Alexander II


Crimean War

Alexander II became Tsar at the final stage of the disastorous war. They had been fighting the British, French and Turkish there since 1853 and suffered several defeats including the battles of Balaclava and Inkerman in 1854. In august 1855, they lost Sebastopol, a major naval base. The final defeat in 1856 highlighted Russias reliance on serf armies and the countries economic backwardness, particularly its lack of railways and outdated weaponry.

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Treatment of the Decemberists

They were a group of army officers who revolted against Nicholas I in 1825, but were later freed by Alexander II.

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The Mir

Most serfs belonged to villiage communes, or mirs, where their village leders regulated their primative ***** farming.

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Thes men formed elite regiments of mounted soldiers with special social privileges. They came from Ukraine and Southern Russia; skilled horsemen, strong military tradition, provided with weapons but each rode his own hihly trained horse. Acted both as police reinforcements and personal bodygaurd to the tsar.

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Emancipation of the serfs motives

- tsarist autocracy depended on the nobility but a growing serf population and innadequate agricultural systems meant that many of the nobility were in debt.

- younger nobles had become apathetic towards the serfs and critical of the regime.

- traditional practices of the mir prevented experimentation tih new agricultural systems

- peasants could not move to the towns to work in factories etc. so industry wasn't progressing

- some people believed it was genuinley wrong to keep people as 'slaves'

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Emancipation of the serfs terms

There emancipation was proclaimed in Alexander II's edict of 1861. Serfs were declared free and could marry who they wanted, own property, set up businesses, travel and enjoy legal rights. Serfs were however required to make 49 annual redemption payments for the land they were given. The Mir were still responsible for the collection of taxes and freed serfs had to remin in the Mir until redemption payments were complete.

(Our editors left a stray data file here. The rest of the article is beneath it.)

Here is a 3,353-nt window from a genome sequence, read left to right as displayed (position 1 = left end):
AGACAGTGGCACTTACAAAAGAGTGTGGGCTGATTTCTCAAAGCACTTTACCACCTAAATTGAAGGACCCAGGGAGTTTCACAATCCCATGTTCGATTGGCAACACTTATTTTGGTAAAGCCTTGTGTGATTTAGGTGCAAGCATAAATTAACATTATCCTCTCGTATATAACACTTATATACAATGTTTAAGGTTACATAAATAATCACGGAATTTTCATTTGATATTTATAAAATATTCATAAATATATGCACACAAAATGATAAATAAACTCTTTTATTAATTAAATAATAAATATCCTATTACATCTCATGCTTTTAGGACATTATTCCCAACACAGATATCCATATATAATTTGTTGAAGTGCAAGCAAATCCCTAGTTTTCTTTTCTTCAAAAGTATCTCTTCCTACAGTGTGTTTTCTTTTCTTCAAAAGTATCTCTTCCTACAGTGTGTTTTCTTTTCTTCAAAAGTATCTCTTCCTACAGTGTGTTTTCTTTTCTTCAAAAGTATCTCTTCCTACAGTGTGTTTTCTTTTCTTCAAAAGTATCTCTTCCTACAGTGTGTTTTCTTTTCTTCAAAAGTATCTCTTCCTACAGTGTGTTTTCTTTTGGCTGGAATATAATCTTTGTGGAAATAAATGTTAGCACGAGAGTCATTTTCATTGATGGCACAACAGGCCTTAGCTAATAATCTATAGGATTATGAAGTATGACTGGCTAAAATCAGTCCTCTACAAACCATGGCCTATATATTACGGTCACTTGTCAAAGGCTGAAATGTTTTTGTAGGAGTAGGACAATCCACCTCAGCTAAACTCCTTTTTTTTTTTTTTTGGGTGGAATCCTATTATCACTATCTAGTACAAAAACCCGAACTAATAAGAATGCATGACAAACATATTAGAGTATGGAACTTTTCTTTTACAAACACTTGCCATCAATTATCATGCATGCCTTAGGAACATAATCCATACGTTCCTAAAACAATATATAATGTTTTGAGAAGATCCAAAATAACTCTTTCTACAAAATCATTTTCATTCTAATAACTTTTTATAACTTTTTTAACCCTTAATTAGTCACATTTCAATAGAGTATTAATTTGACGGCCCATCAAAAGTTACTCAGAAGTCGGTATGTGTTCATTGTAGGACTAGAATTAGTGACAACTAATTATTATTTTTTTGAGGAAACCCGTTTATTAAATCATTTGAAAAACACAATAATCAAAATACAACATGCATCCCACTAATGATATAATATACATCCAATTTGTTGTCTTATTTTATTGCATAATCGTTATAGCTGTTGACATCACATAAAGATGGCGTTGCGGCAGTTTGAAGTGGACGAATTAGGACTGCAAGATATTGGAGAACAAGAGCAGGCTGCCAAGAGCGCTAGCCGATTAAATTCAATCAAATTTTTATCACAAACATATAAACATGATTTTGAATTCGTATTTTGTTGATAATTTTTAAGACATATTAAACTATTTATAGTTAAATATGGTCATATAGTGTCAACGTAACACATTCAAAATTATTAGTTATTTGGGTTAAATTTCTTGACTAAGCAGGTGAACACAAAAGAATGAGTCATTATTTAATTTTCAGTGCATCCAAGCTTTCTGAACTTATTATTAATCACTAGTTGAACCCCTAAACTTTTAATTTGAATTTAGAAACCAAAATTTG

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Consequences of the emancipation of the serfs

Enterprising peasants could buy up land and make money. Those who were able to move out of the Mir could start earning regular wages.

Land allocations varied and terms of the edict often remained only theoretical.

Redemption payments provoked unrest, serfs were now in considerable debt, so their purchsing power remained low.

Mirs constrained peasants and were restrictive and backward.

Pearsnts were resentful - their were 647 riots in four months after the decree.

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Alexander II's military reforms

- consciprtion was made cumpolsory for all classes

- length of service cut from 25 to 15 years, 9 of which spent in reserve

- modern weponry was introduced

as a result:

- a smaller but better trained army was creted 

- literacy was improved through army education campaigns

- but in the Russo-Turkish war victory took longer than expected

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Alexander II's local government reforms